Step inside Jung Sung and it’s easy to imagine Sinatra’s New York. The fine diner, in the Old Rum Store above Chippendale’s bustling Spice Alley, has the swank of the city that never sleeps. There’s a sleek, moodily lit dining room, floor to ceiling glass and an outdoor terrace framing the city skyline.

The food is no less sublime: a four or six-course degustation (with optional matched wines) described as “modern Korean” by co-owners Jun Ok (Chefs Gallery, Seoul Dining) and cinematographer Dan Freene.

“We wanted to give people a contemporary dining experience for two with matched wines for under $400,” Freene tells *Broadsheet. To that end, the six-courser with matching wines comes in at a reasonable (for Sydney) $178.

The duo came up with the concept in July 2020, in the early days of the pandemic. They opened in March with Insup Kim leading the kitchen. The Korean-born head chef cut his teeth at Michelin-starred restaurants in New York, before a six-year stint at Altitude restaurant in Sydney’s Shangri-La Hotel.

At Jung Sung, he spins Korean cuisine with finesse, using modern and traditional techniques, adding native flavours, playing with pickles and ferments, showcasing seasonal produce and planting the menu firmly in Terra Australis.

“If you go to any Korean restaurant, they are always cooking the same dishes the same way. I wanted to use local ingredients and see how they can work with Korean flavours. Finger lime with fish or if I need a nutty flavour, native macadamia,” Kim tells Broadsheet.

The Moreton Bay bug is delivered to diners “on a small table, the traditional Korean way”. It’s done two ways: poached in butter, with a blue swimmer crab jus and punchy side of truffle aioli; and as a bibimbap, the bug marinated in soy for two days and assembled with puffed grains, egg and micro chives.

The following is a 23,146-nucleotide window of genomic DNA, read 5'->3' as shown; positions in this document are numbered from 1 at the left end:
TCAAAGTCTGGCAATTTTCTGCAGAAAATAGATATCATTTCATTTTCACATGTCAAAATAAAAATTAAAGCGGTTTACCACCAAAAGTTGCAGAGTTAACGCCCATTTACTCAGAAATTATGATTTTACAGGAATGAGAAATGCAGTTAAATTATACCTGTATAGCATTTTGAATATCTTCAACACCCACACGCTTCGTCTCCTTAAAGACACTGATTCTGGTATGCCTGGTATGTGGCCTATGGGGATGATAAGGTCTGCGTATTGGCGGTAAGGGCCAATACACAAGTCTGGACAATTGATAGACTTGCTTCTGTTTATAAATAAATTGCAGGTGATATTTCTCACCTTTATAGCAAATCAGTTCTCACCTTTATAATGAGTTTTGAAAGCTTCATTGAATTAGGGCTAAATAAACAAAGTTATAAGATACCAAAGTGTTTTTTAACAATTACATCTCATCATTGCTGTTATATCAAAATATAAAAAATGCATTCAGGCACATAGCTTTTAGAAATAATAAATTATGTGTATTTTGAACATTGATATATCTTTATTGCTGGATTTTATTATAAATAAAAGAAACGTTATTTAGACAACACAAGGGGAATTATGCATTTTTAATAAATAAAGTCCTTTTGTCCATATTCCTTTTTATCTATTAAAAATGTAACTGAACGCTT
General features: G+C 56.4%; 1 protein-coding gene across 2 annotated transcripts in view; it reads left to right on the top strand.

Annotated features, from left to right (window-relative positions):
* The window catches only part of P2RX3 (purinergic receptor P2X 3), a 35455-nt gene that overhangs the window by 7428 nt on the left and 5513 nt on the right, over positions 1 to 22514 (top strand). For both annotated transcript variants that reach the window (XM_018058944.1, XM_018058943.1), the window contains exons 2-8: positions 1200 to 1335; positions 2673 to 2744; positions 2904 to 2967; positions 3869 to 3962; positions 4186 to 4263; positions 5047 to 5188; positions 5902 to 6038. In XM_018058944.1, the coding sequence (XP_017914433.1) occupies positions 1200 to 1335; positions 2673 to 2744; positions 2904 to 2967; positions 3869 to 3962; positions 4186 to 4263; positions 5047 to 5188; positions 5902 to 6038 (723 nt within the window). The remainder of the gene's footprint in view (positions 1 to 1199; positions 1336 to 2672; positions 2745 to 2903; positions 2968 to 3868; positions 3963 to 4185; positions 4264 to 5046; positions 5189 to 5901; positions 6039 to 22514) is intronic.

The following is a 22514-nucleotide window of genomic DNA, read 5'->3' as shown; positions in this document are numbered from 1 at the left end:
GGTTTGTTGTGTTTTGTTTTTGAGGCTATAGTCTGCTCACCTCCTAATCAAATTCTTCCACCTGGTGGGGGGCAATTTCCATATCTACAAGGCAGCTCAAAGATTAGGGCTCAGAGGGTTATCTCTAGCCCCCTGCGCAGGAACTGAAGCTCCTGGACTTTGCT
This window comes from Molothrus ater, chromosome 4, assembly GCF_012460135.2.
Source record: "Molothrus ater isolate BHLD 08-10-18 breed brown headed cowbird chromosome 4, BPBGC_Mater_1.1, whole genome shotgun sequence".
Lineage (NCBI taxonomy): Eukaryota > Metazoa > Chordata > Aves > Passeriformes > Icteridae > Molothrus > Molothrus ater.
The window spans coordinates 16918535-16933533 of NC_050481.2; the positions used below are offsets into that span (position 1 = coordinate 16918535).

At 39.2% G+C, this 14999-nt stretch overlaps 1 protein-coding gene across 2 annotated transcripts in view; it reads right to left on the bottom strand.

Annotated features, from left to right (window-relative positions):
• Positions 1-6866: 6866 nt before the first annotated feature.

The “catch of the day” changes dependent on what’s available at the market, and on the current spring menu comes teamed with a white asparagus puree and a delicate sliver of dongchimi (radish kimchi).

For the main course, diners can choose between lamb, a slab of 9+ marbled Wagyu or crispy pork, the latter paired with a tart brussels sprout kimchi.

The six-course degustation ends with two desserts: a custardy, savoury-sweet corn “cob” inspired by a Korean ice-cream, here made with mascarpone and doenjang (fermented soybean), and a lemon-basil ice-cream with berries and crunchy bee pollen.

More recently, Jung Sung has launched a late-night Korean tapas menu – think shoe-string fries with kimchi salsa and crème fraiche, and hwe, raw fish with a crispy topping of seaweed and the zing of gochujang. It’s also offering two-for-one cocktails from 5pm to 7pm, from Tuesday to Thursday.

“In Sydney, when people think of Korean restaurants, they think only of Korean barbeque,” says Kim. “This is a different way to experience Korean, both modern and traditional.”

Jung Sung
Level 3 2–10 Kensington Street, Chippendale
0400 991 011

Tue to Fri 5.30pm–10.30pm
Sat & Sun 11.30am–3.30pm, 5.30pm–10pm